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The share of electric cars on Europe’s roads has tripled since the start of this year, according to new data published today by campaign group Transport & Environment. By the end of the year they will represent 10% of vehicle sales, rising to 15% by in 2021. This is up from just 2% early la

There are now 130 electric vehicle models on sale in Europe, up from just a handful two years ago. By next year one in every seven cars in Europe will be a plug-in.

The reason for the sudden increase is clear. New average fleet CO2 limits kicked in at the start of the year in the European Union, limiting emissions from passenger cars to 95 grams of CO2 per kilometre. This is down from the 30g CO2/km limit required from 2015 to 2019. CO2 limits were first set in 2008. Each time they have been tightened, European automakers lobbied against them. But the data shows that each time a new target came into force, cars became cleaner because the automakers had to comply.

We can see that the increase in EVs went hand in hand with the introduction of car CO2 targets,” says Lucien Mathieu, a transport and e-mobility analyst with T&E.

Automakers need to produce more electric cars in order to lower their fleet average to make up for their most polluting cars. They have also been given further incentives to make more EVs in the EU legislation, which counts EVs higher than a regular car toward meeting the fleet average.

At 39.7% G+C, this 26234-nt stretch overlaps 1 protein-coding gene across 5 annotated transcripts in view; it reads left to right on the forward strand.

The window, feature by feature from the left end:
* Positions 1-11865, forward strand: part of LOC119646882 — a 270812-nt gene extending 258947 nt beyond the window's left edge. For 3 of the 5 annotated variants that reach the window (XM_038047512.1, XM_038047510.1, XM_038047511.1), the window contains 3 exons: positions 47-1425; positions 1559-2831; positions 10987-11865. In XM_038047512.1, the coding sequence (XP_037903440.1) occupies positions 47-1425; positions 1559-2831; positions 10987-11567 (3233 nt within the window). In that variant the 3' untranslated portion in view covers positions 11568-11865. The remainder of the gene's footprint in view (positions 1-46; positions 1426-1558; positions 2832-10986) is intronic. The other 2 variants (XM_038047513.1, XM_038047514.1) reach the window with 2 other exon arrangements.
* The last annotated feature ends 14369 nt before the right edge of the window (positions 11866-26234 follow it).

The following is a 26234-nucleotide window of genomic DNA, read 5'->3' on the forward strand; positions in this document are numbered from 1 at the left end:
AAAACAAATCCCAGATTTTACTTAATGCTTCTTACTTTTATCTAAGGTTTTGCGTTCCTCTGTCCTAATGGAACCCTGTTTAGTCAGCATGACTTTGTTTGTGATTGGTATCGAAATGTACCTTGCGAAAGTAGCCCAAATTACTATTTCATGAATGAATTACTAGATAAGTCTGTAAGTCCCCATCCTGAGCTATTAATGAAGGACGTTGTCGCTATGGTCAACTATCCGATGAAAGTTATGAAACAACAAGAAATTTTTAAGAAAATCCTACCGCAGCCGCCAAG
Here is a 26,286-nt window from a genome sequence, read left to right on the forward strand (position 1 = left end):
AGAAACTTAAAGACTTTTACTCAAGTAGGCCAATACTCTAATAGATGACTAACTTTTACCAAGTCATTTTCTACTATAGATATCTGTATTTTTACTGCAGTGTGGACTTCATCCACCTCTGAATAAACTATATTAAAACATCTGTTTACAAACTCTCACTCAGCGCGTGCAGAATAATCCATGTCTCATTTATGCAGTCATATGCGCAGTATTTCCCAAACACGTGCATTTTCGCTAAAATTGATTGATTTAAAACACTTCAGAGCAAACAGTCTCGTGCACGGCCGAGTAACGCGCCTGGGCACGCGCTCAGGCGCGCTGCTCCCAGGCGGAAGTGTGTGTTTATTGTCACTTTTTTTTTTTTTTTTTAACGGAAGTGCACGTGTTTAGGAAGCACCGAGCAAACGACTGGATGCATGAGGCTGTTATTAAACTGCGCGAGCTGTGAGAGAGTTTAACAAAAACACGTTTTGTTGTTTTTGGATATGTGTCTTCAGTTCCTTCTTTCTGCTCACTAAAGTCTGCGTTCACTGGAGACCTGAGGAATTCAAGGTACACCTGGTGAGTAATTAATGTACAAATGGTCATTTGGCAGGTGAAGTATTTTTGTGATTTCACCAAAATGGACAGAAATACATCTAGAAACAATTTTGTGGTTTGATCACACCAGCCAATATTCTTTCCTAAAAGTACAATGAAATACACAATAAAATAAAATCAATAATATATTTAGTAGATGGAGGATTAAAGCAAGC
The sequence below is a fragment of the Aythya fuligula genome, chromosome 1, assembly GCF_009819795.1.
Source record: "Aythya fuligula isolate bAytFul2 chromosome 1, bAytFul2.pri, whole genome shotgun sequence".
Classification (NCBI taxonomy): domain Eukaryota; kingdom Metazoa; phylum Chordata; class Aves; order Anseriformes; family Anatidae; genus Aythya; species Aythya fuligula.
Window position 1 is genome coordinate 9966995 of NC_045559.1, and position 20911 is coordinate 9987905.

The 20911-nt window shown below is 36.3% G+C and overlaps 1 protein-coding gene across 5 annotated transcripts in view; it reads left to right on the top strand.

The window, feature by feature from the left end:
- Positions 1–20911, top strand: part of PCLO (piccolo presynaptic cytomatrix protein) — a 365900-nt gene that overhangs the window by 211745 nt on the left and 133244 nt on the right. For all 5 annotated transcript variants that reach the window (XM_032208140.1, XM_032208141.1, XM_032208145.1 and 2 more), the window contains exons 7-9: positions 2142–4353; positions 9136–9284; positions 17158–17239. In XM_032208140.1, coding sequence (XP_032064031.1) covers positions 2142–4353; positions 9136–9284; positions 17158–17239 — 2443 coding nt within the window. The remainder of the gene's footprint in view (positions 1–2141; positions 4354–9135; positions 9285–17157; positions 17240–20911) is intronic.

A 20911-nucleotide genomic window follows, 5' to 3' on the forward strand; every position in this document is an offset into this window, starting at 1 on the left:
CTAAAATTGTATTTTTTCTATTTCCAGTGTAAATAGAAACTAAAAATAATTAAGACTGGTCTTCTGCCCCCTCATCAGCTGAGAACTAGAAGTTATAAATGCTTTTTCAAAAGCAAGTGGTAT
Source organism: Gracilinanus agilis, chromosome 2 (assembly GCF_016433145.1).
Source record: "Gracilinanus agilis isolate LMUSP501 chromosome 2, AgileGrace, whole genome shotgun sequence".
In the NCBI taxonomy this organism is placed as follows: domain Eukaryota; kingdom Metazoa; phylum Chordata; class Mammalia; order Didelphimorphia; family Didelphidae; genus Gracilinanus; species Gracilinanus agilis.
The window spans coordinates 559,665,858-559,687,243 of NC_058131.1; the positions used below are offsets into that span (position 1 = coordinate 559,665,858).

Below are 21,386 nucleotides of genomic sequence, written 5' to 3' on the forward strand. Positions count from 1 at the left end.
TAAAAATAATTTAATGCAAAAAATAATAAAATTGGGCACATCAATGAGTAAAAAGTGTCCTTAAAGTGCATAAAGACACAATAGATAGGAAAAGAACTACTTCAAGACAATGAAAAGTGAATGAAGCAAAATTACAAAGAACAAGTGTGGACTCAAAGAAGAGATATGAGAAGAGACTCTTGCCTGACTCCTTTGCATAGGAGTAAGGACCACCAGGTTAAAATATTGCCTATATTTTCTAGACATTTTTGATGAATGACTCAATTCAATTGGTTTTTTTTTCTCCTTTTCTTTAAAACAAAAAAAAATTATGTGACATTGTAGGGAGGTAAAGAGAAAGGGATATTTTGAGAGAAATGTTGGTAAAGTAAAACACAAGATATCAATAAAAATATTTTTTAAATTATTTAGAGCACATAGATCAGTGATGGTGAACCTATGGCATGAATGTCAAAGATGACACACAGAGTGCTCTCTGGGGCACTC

Thanks to their new electric models, BMW, Volvo, FCA-Tesla and PSA (Peugeot Citroën) stand out as the lowest emitters and have already met the new target. Renault, Toyota-Mazda, Nissan and Ford haven’t met the target but are on track to do so. Kia, Hyundai, Daimler and Volkswagen stand out as the laggards, according to the analysis, and Jaguar Land Rover has the worst average emissions performance

By country, Sweden is in the lead with the most electric car sales, followed by Finland and the Netherlands. Cyprus, Lithuania and Greece have the lowest amount of EV sales. Volvo is selling the most EVs, while Toyota-Mazda is selling the least, according to the analysis.

No new regulation means no EVs

T&E cautions, however, that these latest numbers are both good and bad news. The good news is that it is happening. The bad news is it shows that automakers are only being incentivised to produce cleaner cars when tighter emissions limits come into force. And the next round isn’t scheduled to kick in until 2025.